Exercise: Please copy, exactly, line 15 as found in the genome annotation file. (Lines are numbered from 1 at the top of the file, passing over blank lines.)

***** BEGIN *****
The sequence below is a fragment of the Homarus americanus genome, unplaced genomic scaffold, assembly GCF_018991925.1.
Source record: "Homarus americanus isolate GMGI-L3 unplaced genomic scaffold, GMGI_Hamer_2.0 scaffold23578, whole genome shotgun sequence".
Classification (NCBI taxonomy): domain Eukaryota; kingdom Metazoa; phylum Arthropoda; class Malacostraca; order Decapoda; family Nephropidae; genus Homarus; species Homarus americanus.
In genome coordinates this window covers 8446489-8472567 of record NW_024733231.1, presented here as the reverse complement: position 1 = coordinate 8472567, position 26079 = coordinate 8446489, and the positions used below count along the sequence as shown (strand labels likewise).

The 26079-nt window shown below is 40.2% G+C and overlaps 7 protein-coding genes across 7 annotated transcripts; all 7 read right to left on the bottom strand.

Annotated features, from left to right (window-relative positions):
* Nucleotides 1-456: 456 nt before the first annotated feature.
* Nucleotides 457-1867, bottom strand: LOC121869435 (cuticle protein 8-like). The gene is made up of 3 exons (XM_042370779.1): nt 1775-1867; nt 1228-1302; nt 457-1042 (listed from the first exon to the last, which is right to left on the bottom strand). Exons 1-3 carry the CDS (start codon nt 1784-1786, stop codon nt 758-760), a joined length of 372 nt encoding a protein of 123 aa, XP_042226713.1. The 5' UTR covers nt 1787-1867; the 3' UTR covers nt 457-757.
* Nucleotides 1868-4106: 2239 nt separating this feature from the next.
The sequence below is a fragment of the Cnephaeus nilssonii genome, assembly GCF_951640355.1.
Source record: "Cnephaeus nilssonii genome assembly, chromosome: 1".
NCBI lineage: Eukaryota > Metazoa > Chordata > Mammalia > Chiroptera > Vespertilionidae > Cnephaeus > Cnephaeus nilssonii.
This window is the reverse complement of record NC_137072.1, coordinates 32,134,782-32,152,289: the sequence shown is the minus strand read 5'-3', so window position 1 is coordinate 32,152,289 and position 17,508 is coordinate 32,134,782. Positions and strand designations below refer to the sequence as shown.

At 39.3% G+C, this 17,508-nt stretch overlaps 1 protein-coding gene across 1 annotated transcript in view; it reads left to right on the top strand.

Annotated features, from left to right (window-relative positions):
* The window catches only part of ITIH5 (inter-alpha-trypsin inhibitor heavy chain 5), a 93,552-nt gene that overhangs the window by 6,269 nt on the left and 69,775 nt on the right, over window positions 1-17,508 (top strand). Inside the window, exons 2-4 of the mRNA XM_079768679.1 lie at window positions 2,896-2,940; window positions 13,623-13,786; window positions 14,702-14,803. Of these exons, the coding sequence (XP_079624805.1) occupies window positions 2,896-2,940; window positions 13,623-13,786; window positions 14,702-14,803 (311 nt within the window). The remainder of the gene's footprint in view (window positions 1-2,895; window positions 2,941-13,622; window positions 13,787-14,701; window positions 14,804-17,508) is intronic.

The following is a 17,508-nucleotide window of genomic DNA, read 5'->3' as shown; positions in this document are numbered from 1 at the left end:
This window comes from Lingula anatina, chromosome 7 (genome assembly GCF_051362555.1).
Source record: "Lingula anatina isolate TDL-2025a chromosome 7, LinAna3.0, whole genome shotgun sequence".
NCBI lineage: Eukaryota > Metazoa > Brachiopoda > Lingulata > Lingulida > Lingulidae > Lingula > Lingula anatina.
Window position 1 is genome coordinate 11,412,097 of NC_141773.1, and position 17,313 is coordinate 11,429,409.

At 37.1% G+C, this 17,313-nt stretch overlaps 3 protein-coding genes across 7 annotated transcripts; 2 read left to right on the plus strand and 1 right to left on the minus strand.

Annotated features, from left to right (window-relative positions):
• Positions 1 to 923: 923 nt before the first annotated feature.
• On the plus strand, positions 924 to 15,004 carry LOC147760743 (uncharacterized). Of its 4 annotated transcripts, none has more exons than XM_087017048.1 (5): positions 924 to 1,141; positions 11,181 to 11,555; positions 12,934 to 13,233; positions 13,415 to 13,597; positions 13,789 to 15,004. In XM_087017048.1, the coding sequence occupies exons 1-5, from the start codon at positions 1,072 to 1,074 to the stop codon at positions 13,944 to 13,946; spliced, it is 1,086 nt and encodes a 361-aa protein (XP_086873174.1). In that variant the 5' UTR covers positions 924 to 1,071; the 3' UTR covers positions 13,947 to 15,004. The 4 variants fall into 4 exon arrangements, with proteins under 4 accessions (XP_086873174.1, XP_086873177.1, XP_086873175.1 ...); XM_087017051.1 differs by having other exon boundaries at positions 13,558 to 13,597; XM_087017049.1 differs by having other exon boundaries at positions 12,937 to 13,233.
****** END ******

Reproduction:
Annotated features, from left to right (window-relative positions):